Green Party would plant 10 billion trees to fight climate change
Published Friday, October 4, 2019 7:12PM EDT
Green Party of Canada leader Elizabeth May speaks in Toronto prior to a fireside chat about the climate, Tuesday, Sept. 3, 2019. THE CANADIAN PRESS/Cole Burston
SAANICH, B.C. -- Elizabeth May says the Green party will plant 10 billion trees over the next 30 years if elected to reduce carbon and recover vast areas of land devastated by wildfires across Canada.
The Green leader said Friday the climate emergency calls for Canada to embark on a massive tree-planting initiative in fire-ravaged areas because trees rebuild ecosystems, cool urban environments and store large amounts of carbon.
May announced her plan while standing in a small meadow in a Victoria-area park surrounded by trees, but metres away from a major traffic artery.
"Replanting forests is critical," she said. Restoring forest ecosystems is critical. Protecting old-growth-forests is critical. They hold immense amounts of carbon as a sink."
May said the Green plan also involves employing jobless forest workers to plant seedlings, remove fire-charred trees and cut fire-break areas to protect communities from future wildfires.
"Traditionally, the federal government doesn't have much of a role in forest management. It's a provincial area of responsibility," she said. "But given the climate emergency, the federal government must do more. We have forest fires that have burned over tens of thousands, hundreds of thousands of hectares, and they've not been replanted."
Wildfires in B.C. in 2017 and 2018 saw the provincial government declare a state of emergency in both summers as the blazes destroyed record amounts of forests and forced evacuations of thousands of people.
The wildfires in B.C.'s Interior consumed a record 13,500 square kilometres of land in 2018, eclipsing the 2017 record of 12,000 square kilometres.
May did not have immediate budget estimates for the Green forests initiative but said money proposed for the Trans Mountain pipeline project and other current federal funds would help pay for the campaign pledge.
She said Liberal Leader Justin Trudeau's campaign promise to plant two billion trees falls short. May also called Trudeau's plan to fund the tree-planting pledge with oil pipeline dollars "unacceptable."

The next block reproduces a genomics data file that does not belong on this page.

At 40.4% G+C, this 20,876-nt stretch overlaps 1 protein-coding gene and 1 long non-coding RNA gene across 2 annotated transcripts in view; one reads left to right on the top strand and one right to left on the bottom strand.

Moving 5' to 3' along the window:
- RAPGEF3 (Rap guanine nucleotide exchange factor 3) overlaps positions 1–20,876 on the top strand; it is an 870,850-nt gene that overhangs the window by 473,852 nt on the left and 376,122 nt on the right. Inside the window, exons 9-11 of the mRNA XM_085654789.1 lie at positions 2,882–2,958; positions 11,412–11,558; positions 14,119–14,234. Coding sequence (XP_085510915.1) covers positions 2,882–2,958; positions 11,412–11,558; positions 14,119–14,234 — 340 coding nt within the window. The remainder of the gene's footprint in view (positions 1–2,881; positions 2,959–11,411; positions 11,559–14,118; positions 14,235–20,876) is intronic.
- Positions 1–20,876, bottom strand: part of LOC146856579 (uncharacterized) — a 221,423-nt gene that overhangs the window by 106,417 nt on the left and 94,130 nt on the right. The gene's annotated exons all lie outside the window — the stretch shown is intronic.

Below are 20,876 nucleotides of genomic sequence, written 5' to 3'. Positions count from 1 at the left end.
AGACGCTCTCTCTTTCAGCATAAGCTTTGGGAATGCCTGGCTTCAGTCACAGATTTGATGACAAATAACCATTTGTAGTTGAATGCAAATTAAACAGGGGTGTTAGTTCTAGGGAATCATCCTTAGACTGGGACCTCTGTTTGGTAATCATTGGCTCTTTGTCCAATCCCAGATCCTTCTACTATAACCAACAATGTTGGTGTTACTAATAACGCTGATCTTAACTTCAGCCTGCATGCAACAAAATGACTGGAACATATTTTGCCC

"It's a good thing to plant two billion trees," she said. "It's not nearly enough and it's quite wrong to say you'll fund it by buying a pipeline."
May said the Greens' "Mission: Possible" climate plan includes halting the Trans Mountain pipeline expansion project and cutting Canada's greenhouse gas emissions by 60 per cent below 2005 levels over the next decade.
The plan also calls for more protections for remaining old-growth forests, especially on southern Vancouver Island, and planting more trees in cities where they can create cooling areas and cut demand for air conditioning.
May, who was born in the United States, also commented on Conservative Leader Andrew Scheer's confirmation Thursday he holds Canadian and U.S. passports, but is in the process of dropping his American citizenship.
She said holding a dual passport should not harm a political career, but Scheer's past criticism of Canada's former governor general Michaelle Jean for dual Canadian-French citizenship raises concerns.
"My concern with his citizenship is not whether he has U.S. passports, but that he found it convenient politically to slam others knowing the whole time that he had the same situation," she said. "We now realize the onus is on us to keep asking Andrew if things he says are true, because if nobody asks him about it he's OK to let it slide."
May said she became a Canadian citizen in 1978, dropping her U.S. citizenship.
This report by The Canadian Press was first published Oct. 4, 2019.